Developed under the guidance of FEMA and the Defense Threat Reduction Agency (DTRA), the CATS/JACE software provides disaster analysis in real time with an array of information integrated from a variety of sources. The software is deployable for actual emergencies with capabilities including contingency and logistical planning as well as consequence management.[59]

The CATS program integrates hazard prediction, consequence assessment and emergency management tools with critical population and infrastructure data. It uses tools and data that predict the hazard areas caused by manmade events and natural disasters including earthquakes, and hurricanes. CATS assists with estimating collateral damage to facilities, resources, and infrastructure, and creates mitigation strategies for responders.[60]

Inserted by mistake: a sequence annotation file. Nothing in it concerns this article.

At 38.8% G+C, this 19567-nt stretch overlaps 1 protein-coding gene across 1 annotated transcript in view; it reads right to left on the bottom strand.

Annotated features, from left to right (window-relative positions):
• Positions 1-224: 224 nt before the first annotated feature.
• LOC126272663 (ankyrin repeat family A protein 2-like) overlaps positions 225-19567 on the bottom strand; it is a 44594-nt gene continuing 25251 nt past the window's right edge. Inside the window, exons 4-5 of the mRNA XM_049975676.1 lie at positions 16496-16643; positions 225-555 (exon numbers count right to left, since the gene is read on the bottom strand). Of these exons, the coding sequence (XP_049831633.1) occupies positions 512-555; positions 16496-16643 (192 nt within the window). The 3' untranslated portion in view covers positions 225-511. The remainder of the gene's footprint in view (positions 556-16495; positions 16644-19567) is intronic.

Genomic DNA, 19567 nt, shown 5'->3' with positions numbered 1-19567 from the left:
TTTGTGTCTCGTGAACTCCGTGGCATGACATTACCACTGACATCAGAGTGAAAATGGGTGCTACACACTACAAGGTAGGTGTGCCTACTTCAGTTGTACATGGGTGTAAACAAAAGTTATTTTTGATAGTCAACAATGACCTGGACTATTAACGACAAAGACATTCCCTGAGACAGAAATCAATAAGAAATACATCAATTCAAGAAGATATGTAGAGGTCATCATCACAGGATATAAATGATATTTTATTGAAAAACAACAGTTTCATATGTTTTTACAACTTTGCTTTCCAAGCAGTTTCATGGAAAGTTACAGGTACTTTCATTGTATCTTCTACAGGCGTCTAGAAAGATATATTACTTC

The U.S. DOT developed ETIS, another hurricane evacuation tool, in collaboration with FEMA. Created in direct response to significant traffic congestion problems occurring in southeastern states during Hurricane Floyd's 1999 near landfall, ETIS operates on a model that combines behavioral studies, data from past occurrences, and real-time data from ongoing incidents, including weather information, evacuation percentages, and tourist occupancy rates in affected areas.[61]